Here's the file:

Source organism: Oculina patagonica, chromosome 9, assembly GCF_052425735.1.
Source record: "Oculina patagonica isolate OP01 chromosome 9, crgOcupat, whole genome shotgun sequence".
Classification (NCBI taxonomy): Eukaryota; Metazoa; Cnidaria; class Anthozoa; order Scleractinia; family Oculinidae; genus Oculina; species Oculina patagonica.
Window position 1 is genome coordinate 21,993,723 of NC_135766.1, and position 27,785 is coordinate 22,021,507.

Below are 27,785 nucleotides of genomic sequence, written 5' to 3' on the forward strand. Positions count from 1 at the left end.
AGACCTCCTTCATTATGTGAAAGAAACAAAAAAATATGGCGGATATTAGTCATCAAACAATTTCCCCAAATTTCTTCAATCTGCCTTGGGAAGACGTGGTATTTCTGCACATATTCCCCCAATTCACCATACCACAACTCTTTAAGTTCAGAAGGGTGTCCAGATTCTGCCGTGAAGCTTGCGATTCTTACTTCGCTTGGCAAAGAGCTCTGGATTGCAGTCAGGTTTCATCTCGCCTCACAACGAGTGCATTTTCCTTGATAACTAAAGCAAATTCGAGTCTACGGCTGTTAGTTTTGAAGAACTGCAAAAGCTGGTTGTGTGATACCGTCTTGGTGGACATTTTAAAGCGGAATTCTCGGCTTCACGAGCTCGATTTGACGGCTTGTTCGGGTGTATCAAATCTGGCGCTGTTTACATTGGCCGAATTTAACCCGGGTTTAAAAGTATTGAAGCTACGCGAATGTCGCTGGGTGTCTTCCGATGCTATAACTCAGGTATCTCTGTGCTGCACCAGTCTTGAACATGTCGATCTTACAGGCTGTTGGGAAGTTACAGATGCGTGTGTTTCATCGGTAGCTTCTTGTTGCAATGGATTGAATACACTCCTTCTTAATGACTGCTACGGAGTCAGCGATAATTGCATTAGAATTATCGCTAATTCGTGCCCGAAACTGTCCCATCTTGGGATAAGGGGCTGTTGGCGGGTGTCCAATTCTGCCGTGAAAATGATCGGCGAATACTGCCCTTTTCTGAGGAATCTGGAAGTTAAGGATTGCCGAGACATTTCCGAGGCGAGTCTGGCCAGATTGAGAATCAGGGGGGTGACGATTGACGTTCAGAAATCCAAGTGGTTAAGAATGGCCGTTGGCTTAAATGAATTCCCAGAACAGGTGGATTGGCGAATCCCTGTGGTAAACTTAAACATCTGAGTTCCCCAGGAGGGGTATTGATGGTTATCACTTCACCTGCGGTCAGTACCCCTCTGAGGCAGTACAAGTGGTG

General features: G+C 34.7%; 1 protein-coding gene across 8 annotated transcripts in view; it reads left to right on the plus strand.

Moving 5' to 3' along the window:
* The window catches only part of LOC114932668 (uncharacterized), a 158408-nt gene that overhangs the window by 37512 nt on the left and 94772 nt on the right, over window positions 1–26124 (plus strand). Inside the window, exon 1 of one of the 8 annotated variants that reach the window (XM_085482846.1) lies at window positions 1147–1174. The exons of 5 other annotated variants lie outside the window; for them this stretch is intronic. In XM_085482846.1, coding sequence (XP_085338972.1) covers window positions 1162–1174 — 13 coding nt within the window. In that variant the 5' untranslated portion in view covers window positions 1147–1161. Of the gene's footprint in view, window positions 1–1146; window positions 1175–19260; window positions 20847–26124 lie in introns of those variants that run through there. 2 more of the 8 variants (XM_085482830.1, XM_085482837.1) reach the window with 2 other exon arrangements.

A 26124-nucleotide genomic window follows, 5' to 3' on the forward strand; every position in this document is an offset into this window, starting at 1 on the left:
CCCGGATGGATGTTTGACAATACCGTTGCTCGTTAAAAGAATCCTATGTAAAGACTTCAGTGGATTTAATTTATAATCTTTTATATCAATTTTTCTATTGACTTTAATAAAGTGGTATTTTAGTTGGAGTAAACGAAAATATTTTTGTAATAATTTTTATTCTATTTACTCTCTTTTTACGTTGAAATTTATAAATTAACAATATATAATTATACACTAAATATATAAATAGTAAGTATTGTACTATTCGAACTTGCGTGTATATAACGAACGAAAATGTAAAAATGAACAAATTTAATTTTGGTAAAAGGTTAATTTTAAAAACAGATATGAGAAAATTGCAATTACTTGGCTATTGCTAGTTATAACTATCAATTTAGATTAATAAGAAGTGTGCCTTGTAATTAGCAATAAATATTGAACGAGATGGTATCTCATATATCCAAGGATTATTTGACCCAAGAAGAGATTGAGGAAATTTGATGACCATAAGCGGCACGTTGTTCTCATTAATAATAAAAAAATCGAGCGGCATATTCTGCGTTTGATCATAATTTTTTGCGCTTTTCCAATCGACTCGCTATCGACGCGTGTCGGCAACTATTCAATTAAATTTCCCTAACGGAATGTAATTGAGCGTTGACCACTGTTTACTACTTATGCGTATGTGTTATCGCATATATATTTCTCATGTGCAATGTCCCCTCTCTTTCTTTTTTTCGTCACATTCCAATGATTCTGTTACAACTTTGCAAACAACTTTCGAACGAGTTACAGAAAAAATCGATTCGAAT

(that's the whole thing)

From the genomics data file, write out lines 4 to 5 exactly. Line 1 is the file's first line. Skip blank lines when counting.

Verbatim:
Window position 1 is genome coordinate 21,993,723 of NC_135766.1, and position 27,785 is coordinate 22,021,507.

Below are 27,785 nucleotides of genomic sequence, written 5' to 3' on the forward strand. Positions count from 1 at the left end.